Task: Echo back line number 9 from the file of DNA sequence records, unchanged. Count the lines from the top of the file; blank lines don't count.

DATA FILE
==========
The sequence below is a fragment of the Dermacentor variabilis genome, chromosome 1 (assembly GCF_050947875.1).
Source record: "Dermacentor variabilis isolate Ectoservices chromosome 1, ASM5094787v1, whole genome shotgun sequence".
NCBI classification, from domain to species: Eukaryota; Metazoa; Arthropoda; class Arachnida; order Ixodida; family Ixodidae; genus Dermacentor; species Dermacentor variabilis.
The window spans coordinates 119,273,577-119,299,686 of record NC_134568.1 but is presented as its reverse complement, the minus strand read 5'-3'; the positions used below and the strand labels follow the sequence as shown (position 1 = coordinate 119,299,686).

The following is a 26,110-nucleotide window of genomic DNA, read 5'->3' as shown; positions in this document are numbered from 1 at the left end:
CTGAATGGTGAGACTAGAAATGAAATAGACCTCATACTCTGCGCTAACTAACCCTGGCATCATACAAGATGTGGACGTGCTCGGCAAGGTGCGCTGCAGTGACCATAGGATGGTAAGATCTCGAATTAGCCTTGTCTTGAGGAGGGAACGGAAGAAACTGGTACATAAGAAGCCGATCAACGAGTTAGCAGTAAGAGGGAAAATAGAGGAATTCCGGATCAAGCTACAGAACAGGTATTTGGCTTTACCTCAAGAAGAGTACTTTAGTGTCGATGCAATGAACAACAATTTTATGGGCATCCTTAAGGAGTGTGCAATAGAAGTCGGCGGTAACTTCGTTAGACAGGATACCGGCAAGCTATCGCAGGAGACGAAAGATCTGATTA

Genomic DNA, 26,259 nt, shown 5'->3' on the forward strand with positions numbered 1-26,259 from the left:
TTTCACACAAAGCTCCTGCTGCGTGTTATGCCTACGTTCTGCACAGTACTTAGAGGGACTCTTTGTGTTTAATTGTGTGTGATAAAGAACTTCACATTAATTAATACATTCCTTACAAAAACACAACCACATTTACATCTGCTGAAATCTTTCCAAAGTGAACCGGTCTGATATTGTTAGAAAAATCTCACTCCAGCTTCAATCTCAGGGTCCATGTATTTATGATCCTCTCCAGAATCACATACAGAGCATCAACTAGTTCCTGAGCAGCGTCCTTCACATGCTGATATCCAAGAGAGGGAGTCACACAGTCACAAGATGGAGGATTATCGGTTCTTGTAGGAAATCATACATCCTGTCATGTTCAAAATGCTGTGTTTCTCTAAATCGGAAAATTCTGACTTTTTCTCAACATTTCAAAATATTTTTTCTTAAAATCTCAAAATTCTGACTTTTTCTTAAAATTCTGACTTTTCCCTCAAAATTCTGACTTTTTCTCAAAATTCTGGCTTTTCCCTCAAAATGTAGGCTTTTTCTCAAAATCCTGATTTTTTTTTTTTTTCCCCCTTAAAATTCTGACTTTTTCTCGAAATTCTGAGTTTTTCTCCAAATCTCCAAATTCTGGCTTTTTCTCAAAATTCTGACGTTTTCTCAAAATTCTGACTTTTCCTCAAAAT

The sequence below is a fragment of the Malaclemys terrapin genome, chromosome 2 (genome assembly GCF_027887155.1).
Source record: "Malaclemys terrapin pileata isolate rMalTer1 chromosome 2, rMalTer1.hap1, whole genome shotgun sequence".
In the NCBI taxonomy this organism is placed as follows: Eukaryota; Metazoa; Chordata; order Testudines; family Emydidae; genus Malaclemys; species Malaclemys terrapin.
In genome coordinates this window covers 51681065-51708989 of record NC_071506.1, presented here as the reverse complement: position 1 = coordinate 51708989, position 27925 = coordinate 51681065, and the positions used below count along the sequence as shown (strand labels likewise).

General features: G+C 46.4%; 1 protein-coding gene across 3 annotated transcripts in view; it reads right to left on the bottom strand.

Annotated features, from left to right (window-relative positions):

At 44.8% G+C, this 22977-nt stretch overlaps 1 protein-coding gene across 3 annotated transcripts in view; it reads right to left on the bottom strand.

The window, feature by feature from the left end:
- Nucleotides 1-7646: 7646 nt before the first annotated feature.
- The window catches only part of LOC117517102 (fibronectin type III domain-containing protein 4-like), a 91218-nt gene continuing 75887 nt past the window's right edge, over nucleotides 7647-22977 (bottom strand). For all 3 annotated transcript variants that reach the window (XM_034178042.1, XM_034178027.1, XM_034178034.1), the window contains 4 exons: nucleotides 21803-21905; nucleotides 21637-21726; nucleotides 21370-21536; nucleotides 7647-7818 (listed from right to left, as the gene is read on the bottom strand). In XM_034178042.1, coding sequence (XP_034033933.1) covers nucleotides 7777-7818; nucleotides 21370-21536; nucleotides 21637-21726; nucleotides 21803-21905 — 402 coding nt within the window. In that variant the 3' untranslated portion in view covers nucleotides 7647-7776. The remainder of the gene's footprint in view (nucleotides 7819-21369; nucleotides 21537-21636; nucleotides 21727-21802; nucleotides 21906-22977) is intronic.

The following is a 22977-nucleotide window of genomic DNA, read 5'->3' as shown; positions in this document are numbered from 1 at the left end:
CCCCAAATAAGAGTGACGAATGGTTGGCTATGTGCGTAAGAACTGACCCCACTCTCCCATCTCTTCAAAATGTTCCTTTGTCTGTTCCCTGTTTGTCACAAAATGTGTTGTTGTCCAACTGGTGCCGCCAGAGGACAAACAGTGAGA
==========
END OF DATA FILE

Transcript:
The sequence below is a fragment of the Malaclemys terrapin genome, chromosome 2 (genome assembly GCF_027887155.1).